Disclaimer: I have written about Team Clermont artists in the past, and I wrote this article from my distinct perspective as a music writer who has received pitches and worked with PR professionals for almost a decade.
Public relations is a tricky industry. More than in just about any other job, a publicist walks the line between professionalism and colloquialism as a matter of course. A publicist’s job in the music industry is to stand out in an overflowing inbox full of pitches for artists just like the one they’re representing: up-and-coming, hungry, talented. And the way to stand out in PR is often to be personable. Make a joke. Include a gif of baby foxes. Include a personal anecdote, e.g., “Are you as full from Thanksgiving as I am? Well, I have the perfect soundtrack for your food coma.” Get to know the writer being pitched to: what they like, how they write, what they tend to respond to.
A publicist’s job is also to support the artist they are working for. Upon being hired, a PR team becomes an artist’s loudest ally. Every album by a client is the best album a publicist has ever heard. Part of the package when a musician hires a public relations firm is getting a built-in friend and cheerleader. For as long as a publicist is hired, it’s their job to make the musician sound, to themselves and the world, like the most interesting artist on the planet. But it isn’t always all for show: Real friendships can form between artists and publicists and between publicists and writers.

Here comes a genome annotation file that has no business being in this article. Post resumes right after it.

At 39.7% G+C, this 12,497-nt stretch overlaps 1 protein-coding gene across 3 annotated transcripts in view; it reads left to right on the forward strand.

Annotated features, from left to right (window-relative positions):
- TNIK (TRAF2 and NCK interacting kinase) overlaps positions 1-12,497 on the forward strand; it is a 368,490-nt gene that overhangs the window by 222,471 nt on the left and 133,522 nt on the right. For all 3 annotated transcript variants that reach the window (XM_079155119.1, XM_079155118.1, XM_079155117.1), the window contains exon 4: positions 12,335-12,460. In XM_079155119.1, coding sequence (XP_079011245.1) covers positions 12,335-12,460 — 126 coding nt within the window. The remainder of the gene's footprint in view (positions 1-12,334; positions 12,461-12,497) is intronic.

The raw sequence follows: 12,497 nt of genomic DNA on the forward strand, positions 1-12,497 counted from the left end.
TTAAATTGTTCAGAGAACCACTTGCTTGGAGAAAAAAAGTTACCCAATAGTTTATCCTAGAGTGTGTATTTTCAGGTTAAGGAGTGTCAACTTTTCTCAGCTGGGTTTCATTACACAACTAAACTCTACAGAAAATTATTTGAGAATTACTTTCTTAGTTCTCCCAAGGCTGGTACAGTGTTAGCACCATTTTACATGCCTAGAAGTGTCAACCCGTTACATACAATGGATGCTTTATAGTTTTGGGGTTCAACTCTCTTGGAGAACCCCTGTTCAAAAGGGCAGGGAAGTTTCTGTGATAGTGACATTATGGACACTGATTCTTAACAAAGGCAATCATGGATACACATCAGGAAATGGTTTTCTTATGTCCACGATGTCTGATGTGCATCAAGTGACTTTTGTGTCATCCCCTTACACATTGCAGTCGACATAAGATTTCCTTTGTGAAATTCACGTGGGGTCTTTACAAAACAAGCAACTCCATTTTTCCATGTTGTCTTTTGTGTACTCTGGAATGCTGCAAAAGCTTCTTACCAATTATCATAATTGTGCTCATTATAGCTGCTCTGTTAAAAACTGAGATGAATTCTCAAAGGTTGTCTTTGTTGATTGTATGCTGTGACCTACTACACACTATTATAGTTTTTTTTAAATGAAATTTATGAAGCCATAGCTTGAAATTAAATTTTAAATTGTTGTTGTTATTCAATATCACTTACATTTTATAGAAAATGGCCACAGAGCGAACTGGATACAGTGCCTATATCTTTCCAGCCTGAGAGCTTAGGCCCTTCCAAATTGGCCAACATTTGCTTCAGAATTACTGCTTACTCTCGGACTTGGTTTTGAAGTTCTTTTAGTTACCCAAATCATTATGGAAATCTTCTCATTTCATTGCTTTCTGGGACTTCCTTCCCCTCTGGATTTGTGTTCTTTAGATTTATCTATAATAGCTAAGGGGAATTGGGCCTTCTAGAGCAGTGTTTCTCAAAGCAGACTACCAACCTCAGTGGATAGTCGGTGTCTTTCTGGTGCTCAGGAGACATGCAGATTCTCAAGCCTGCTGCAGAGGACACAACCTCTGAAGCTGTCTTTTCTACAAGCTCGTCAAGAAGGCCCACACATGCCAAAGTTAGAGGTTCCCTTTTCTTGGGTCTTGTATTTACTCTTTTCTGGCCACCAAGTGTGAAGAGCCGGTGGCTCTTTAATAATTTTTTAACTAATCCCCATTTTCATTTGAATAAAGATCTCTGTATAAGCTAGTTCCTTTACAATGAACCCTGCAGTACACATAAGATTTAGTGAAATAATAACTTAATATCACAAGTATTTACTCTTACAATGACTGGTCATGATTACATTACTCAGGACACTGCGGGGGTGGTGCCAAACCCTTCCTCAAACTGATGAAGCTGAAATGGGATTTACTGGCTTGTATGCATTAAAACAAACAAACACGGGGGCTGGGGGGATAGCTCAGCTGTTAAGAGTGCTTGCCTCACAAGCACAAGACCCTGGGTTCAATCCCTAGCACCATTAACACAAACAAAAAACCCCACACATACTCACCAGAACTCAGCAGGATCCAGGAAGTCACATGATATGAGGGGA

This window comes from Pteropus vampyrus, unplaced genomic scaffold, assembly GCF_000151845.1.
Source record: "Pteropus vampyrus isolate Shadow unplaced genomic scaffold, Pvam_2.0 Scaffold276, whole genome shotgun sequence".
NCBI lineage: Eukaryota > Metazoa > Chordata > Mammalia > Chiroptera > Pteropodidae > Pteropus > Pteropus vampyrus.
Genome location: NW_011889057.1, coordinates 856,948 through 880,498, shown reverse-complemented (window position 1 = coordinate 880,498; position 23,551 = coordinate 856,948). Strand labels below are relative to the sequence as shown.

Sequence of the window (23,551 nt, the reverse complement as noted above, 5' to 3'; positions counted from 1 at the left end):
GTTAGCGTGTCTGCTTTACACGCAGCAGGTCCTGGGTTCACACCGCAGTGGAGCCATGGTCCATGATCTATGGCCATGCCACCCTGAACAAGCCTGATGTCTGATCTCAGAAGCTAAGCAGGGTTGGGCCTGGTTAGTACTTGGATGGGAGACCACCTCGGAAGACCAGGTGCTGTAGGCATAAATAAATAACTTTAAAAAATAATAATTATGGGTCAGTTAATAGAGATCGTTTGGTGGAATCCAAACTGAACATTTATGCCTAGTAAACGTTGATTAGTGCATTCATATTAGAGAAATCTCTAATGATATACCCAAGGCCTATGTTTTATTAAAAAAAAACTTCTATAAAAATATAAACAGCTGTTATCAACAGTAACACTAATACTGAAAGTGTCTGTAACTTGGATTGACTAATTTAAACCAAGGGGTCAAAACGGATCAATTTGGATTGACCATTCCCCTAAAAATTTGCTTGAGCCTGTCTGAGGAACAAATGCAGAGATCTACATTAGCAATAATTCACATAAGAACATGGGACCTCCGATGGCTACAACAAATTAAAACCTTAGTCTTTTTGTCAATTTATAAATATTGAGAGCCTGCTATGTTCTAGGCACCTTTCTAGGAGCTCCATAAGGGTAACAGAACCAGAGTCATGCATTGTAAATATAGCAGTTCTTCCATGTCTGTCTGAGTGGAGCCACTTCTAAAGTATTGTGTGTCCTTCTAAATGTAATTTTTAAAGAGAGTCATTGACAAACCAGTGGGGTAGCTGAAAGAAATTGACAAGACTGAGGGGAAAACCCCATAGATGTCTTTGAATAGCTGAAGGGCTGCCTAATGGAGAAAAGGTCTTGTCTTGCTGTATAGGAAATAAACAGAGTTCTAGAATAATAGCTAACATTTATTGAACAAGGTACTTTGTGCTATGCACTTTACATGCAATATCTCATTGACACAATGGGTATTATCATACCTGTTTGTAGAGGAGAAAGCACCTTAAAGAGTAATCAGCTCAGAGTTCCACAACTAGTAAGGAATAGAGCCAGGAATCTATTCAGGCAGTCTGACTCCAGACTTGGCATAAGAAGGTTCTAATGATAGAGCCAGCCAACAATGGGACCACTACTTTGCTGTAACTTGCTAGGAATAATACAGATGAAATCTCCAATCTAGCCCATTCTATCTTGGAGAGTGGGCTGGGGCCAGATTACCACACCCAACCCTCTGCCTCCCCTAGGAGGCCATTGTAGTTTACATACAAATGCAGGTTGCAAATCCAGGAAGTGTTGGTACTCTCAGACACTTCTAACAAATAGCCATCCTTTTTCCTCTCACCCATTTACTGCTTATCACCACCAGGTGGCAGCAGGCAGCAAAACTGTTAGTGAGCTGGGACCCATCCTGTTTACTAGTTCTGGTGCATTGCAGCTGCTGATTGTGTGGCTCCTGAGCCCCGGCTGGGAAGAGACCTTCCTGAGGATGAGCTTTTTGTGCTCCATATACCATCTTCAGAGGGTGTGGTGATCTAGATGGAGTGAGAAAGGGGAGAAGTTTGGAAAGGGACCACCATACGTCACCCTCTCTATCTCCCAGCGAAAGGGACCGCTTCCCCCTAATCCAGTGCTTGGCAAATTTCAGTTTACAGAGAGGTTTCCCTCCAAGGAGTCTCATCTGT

Unfortunately, so can real misunderstandings about where the line of professionalism is, especially in the vulnerable relationship between artists going to great lengths to be heard and the established publicists with the power to amplify them. In January, the ugliest example of this possibility came to light when Life or Death PR CEO Heathcliff Berru resigned in disgrace after several female musicians and publicists came forward with stories of being sexually harassed by him. The company collapsed, its publicists started their own new firm, and artists either cut ties outright or vowed to hold Berru accountable. It was a wake-up call for the industry of the loudest order.